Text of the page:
Science & Society

In America, where categorization becomes easy because there are two main political parties, it is well-known that right-wing people donate more to charity. This makes sense; people who believe in smaller government should be willing to help their fellow man rather than relying on government to tax and redistribute wealth. Yet right-wing people also espouse individual initiative, so why donate more to charity when recipients have not earned it? 

A new paper in the Journal of Consumer Research explains this seeming inconsistency and suggests that moral identity decreases donations when recipients are deemed to be responsible for their plight.


Revolutions are messy business, they require participation by a type of personality that is not very savory; militant, bombastic, a little crazy. 
Science Magazine used Transwomen as props on a cover that had nothing to do with the contents. All it did was stigmatize a marginalized group of people and probably reinforce bias among members of a privileged group, the American Association for the Advancement of Science (AAAS). The use of the cover by a large production of that group of privileged people proves the presence of anti-transgender feelings which, like other bigotries, can hide under color of science.  I say this as one who has defended the validity of the work of various scientist in the face of activist and anti-scientific, backlashes.

There is a lot of concern about food waste and it may be due to leftovers that never get used but it probably isn't the bulk of Americans - 92 percent of people eat everything. Obviously that can be bad for people in other ways if people put a lot on their plate.

"If you put it on your plate, it's going into your stomach," says Cornell University Professor of Marketing Brian Wansink Ph.D.


In the 1990s, it was claimed that minorities were less likely to get home mortgages 30 years after anti-discrimination laws were added to specify housing, so policies were instituted requiring justification when people were denied a home loan. As a result of widespread loan liberalization, everyone was able to get loans and there was a resulting mortgage loan crisis after the core of the system was revealed as flawed.


When you get something for free, how much complaining can you really do? Apparently quite a bit, in the UK, according to a new report. There has been a large increase in complaints, which may be due to wider social trends rather than localized issues. A large number of complaints did not progress because the issues raised could not be identified, which suggests that the General Medical Council (GMC) is getting complaints due to a wider complaint-handling system and culture but they are outside its scope.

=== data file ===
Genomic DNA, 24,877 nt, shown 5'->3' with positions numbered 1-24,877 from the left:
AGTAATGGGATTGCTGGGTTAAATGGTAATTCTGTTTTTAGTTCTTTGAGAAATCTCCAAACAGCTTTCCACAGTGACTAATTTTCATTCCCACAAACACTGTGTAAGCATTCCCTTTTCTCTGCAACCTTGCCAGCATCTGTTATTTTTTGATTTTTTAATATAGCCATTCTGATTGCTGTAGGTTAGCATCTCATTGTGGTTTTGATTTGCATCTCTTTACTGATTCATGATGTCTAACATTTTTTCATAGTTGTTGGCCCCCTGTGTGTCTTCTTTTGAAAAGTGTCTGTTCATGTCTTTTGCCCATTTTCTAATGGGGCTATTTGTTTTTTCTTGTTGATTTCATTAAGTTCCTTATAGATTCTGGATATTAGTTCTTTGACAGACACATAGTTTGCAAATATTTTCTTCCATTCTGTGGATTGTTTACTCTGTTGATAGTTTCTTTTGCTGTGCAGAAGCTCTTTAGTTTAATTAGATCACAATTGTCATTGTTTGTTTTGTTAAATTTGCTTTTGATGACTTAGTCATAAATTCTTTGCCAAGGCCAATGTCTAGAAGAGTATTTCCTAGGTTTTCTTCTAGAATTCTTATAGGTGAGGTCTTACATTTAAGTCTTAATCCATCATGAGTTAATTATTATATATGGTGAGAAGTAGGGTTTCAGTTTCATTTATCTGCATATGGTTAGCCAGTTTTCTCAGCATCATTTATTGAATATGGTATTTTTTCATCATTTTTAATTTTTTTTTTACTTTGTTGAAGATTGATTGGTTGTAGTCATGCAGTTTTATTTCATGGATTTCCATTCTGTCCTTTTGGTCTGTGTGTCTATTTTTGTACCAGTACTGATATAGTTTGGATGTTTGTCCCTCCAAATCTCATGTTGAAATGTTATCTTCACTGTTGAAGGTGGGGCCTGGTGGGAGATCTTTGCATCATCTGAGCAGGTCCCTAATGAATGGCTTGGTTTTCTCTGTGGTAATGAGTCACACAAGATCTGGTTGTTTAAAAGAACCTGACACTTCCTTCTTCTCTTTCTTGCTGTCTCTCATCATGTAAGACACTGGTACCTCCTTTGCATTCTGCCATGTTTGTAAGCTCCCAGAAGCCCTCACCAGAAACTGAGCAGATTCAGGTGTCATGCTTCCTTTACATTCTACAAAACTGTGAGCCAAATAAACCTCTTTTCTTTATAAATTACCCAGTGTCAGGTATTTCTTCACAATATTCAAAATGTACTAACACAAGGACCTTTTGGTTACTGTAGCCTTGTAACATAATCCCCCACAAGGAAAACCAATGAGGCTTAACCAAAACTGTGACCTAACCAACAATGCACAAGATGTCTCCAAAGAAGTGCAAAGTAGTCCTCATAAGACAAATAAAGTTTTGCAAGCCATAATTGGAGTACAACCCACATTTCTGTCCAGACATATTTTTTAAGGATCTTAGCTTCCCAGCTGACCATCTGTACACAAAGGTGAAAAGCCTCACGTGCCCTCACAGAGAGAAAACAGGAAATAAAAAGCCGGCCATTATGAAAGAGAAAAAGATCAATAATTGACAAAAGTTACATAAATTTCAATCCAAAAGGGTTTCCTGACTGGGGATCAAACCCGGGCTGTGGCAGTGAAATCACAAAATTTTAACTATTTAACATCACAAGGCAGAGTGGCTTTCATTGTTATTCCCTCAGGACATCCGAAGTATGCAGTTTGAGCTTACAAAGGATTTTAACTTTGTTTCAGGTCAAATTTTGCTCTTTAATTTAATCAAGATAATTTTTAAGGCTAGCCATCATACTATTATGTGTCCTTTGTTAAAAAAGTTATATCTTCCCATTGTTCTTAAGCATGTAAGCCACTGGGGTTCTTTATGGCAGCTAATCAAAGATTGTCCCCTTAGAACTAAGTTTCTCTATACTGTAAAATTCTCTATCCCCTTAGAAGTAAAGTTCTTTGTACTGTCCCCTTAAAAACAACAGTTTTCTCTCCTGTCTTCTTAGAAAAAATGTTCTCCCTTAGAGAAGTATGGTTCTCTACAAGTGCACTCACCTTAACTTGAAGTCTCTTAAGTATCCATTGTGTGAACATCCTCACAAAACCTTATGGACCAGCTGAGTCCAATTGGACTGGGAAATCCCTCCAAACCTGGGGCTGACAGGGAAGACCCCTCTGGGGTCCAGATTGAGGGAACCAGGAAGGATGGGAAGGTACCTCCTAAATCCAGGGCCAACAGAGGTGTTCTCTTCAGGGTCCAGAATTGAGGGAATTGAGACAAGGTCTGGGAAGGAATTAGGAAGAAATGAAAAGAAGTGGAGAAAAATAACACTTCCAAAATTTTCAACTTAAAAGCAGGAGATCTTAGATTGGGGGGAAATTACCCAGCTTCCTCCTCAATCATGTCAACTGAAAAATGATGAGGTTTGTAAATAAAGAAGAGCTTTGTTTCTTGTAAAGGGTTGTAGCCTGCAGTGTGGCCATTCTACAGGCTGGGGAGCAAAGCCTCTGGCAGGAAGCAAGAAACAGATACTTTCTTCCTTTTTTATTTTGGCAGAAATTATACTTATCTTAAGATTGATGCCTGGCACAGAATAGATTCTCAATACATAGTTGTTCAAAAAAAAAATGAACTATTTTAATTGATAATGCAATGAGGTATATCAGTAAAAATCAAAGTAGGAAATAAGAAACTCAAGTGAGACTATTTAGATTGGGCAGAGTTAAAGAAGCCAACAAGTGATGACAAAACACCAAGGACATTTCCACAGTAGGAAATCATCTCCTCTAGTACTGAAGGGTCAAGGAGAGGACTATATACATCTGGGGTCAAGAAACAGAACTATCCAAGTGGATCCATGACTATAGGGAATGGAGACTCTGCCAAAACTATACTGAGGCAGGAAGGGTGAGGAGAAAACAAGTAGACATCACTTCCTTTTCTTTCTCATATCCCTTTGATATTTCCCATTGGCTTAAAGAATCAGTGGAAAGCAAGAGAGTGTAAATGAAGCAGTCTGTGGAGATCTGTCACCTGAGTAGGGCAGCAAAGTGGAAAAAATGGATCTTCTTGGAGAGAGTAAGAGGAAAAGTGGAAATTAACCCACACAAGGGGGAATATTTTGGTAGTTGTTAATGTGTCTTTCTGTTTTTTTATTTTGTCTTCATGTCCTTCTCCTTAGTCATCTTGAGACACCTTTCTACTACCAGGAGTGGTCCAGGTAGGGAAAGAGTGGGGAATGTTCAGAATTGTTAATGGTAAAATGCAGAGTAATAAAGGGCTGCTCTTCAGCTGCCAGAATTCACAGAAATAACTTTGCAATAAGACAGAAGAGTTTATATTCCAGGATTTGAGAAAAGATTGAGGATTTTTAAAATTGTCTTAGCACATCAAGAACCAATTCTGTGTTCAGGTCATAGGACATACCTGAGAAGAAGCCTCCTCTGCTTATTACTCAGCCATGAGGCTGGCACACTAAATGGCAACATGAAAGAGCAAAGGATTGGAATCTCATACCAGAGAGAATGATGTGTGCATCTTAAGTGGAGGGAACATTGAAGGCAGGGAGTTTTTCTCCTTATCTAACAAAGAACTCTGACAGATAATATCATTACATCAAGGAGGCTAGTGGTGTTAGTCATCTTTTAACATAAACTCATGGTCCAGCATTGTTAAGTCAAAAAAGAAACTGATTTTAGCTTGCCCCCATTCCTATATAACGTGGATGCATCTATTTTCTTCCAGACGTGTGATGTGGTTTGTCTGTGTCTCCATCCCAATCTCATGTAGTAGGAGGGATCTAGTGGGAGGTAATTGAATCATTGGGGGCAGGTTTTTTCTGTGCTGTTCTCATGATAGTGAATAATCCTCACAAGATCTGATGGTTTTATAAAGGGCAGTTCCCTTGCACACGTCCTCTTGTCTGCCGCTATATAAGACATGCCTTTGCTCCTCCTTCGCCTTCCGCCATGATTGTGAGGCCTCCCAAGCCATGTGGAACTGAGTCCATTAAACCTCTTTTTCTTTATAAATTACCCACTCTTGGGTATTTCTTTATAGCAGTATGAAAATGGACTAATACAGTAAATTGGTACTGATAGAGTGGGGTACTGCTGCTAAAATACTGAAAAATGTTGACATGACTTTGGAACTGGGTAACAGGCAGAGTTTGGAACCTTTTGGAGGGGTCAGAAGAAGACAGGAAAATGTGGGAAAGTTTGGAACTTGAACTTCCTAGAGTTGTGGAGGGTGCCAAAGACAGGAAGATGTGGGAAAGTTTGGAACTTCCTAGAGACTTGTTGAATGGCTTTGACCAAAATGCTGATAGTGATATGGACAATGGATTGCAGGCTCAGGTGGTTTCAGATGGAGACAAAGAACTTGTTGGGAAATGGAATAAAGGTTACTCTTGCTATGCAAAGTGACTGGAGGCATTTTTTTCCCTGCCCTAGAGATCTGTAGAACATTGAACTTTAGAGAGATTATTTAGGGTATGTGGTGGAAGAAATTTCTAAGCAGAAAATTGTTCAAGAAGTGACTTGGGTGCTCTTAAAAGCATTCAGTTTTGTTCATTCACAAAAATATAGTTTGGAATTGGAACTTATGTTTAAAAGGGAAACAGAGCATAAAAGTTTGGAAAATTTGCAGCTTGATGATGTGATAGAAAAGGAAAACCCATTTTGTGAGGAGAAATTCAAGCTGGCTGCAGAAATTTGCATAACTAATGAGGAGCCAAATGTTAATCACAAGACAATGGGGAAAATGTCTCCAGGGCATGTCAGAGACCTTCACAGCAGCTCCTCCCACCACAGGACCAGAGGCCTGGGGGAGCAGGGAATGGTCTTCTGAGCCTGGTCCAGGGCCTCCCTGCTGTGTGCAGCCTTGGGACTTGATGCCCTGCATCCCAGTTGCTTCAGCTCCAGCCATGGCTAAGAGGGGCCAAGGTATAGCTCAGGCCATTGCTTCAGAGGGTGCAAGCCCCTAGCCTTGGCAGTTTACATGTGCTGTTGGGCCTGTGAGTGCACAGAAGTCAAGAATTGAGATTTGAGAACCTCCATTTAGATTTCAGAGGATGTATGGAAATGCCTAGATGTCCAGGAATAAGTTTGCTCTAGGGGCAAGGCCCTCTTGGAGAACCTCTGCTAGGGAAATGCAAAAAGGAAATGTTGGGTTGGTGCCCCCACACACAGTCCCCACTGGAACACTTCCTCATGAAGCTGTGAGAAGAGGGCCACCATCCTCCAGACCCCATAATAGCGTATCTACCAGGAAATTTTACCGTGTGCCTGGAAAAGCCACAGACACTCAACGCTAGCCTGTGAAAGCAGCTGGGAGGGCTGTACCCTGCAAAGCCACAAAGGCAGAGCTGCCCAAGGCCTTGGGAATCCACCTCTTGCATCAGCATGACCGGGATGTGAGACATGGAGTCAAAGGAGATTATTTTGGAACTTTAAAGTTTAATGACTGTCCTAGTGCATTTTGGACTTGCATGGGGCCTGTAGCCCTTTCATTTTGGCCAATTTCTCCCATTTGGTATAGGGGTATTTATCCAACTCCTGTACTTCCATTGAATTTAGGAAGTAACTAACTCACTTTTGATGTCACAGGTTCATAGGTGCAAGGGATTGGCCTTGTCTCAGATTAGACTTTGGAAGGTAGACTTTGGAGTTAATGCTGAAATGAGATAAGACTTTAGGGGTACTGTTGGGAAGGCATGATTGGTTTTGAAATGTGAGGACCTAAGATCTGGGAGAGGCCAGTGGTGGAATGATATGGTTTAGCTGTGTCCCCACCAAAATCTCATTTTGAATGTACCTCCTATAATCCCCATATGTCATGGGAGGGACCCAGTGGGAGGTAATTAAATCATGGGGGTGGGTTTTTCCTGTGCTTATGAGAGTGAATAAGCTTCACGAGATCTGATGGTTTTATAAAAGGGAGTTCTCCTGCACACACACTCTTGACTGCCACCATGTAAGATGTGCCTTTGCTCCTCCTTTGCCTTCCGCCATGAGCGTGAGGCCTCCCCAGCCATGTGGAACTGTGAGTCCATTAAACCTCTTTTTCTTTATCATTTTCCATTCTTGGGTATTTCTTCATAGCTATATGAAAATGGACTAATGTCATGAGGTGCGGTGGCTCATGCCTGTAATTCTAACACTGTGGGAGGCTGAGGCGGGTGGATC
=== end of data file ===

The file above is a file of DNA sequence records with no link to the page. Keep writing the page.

Kidney donations have been in decline and a study in the Journal of the American Society of Nephrology (JASN) says it has discovered why; it's cheaper to get a kidney than to give one.  

For their study, Jagbir Gill, MD, MPH of University of British Columbia in Vancouver and his colleagues divided the US population based on the median household income level of residents' zip codes, and they examined the rates of living donation between 1999 and 2010 in high and low income populations.  


A new small-scale sociology survey finds that the more a woman self-identifies with her profession, the more paid hours she works and the less time she spends with her children, though childcare balance is more equal between a couple. 

Yet the more a woman identifies herself with motherhood, the less time the father spends with the children. And while the more a man self-identifies as a parent the more time he spends with children, this had no impact on the amount of time the woman spends on childcare – regardless of her self-identity.  


Dr. Zulfiqar Bhutta, Robert Harding Chair in global child health and policy and Co-Director of the Centre for Global Child Health at the Hospital for Sick Children, Toronto says in BMJ that criminal sanctions are necessary to deter growing research misconduct.


Until a week before basketball player LeBron James returned to the NBA team that drafted him as a rookie, the Cleveland Cavaliers, owner Dan Gilbert had a scathing letter on his website criticizing James. Many fans had thrown out his jerseys.

Suddenly, after so much acrimony, James returned him, two championships and four playoff runs to his credit. What happened? Gilbert caught the boomerang. Maybe you should also.

According to two papers dealing with organizational behavior and human resources management, organizations of all types are beginning to recognize and embrace the value of recruiting and welcoming back former employees. The days when 'you are dead to me' was the norm after someone leaves might be gone.